Dickson House, 1950s (Hillsborough, North Carolina General Development Plan, 1968-1988)
Outbuilding on original Dickson Farm, 1960s.
"General Johnston's Officer and Orderly Room
Here took place the discussions regarding terms of surrender by General Johnston, Confederate Secretary of War Breckinridge, Mr. Mallory, and Confederate Governor Vance. From here, General Johnston with his staff rode along the old Hillsboro-Durham Road April 27 to make his final surrender of his army to General Sherman."
The house was moved in 1982 to an empty lot at the corner of East King and South Cameron Streets.
After move to downtown Hillsborough, 1982.
The original site is now a Wal-Mart. The restored house serves as the Hillsborough Visitor Center
This two-story, late-Georgian-style house was moved to its present site in 1983 from the junction of I- 85 and Highway 86, just outside of Hillsborough, and now serves as the Chamber of Commerce and Visitors Center. The side-gabled house is three bays wide and two bays deep with a rubble-stone foundation, beaded weatherboards, an exterior Flemish-bond brick chimney on a stone base in the left (east) gable, and a wood- shingled roof. It has nine-over-nine wood-sash windows on the first floor with six-over-six windows at the second-floor level. The raised six-panel door is sheltered by a reconstructed, full-width, shed-roofed porch supported by chamfered posts. There is a one-story, gabled ell at the left rear (southeast) with a combination of six-over-six and four-over-four wood-sash windows and a shed-roofed porch along its right (west) elevation that is supported by chamfered posts. A modern access ramp leads to an entrance on the left elevation of the rear ell. The interior, a three-room plan with a center-hall and enclosed staircase, retains much original fabric, including wainscot, doors, and mantels. The house became the property of Alexander Dickson around 1839. In 1865, General Joseph E. Johnston used the house as his temporary headquarters.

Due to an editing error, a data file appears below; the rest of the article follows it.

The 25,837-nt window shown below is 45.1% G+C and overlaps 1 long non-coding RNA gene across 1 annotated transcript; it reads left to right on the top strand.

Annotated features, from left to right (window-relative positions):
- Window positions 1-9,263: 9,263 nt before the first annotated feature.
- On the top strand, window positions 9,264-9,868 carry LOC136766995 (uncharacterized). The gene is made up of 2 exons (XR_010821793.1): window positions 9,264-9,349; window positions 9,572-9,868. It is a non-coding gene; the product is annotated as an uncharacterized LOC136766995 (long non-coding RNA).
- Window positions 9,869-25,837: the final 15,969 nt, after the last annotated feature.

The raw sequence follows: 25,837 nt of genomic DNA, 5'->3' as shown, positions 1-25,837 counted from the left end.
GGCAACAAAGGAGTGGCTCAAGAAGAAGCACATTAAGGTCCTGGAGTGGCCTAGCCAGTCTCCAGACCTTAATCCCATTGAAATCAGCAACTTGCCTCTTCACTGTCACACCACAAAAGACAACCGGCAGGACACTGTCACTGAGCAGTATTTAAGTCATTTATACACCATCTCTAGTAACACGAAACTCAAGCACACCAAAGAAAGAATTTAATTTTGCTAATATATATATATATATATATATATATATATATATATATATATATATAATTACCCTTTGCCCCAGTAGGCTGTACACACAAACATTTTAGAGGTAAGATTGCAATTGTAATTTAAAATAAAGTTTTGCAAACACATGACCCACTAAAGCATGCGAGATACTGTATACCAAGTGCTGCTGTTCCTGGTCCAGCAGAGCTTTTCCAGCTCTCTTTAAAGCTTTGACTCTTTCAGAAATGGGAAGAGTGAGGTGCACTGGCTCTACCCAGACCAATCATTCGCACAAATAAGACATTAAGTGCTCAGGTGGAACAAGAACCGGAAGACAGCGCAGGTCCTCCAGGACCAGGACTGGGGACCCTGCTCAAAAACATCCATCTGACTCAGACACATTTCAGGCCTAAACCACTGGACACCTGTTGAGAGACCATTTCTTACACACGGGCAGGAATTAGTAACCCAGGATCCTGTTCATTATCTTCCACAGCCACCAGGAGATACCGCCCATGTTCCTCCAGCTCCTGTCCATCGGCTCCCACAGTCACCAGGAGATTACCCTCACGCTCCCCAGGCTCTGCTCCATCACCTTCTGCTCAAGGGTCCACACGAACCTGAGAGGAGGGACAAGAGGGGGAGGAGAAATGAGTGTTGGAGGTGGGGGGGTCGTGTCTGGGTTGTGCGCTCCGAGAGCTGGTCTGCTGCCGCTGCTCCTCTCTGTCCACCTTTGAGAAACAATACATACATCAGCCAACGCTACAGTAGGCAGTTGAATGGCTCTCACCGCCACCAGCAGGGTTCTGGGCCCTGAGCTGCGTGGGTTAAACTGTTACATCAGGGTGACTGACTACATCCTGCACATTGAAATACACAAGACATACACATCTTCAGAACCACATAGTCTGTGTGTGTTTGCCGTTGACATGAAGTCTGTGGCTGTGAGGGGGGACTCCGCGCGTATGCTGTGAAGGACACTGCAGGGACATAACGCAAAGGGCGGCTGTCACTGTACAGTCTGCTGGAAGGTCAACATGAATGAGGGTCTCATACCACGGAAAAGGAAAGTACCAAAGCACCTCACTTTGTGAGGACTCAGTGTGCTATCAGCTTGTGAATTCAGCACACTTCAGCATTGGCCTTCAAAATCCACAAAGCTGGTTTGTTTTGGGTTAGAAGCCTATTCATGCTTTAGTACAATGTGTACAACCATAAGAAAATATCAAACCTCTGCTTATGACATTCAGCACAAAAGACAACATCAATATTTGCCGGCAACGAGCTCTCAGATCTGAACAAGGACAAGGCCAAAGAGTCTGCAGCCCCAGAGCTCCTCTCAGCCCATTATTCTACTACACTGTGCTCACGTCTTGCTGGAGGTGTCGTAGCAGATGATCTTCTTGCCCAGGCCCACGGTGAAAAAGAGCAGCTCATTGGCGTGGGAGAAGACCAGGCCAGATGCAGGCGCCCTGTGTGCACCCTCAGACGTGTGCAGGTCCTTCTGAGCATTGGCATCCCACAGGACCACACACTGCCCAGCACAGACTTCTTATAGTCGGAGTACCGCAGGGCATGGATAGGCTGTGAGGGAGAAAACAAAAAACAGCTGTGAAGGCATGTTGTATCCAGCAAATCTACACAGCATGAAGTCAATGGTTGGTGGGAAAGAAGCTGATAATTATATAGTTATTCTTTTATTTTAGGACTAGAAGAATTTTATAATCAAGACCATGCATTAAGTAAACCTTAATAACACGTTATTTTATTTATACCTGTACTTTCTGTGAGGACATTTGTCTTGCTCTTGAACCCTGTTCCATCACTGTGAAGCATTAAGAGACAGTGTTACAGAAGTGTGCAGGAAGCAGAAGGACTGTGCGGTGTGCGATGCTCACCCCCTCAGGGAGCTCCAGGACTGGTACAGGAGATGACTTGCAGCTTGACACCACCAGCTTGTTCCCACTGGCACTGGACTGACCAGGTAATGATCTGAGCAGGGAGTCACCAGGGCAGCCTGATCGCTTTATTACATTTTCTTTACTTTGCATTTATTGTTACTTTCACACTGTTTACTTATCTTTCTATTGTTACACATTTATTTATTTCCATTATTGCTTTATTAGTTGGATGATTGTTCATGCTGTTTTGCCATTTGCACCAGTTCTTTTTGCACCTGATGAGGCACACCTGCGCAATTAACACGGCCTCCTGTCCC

07.11.2011 (G. Kueber)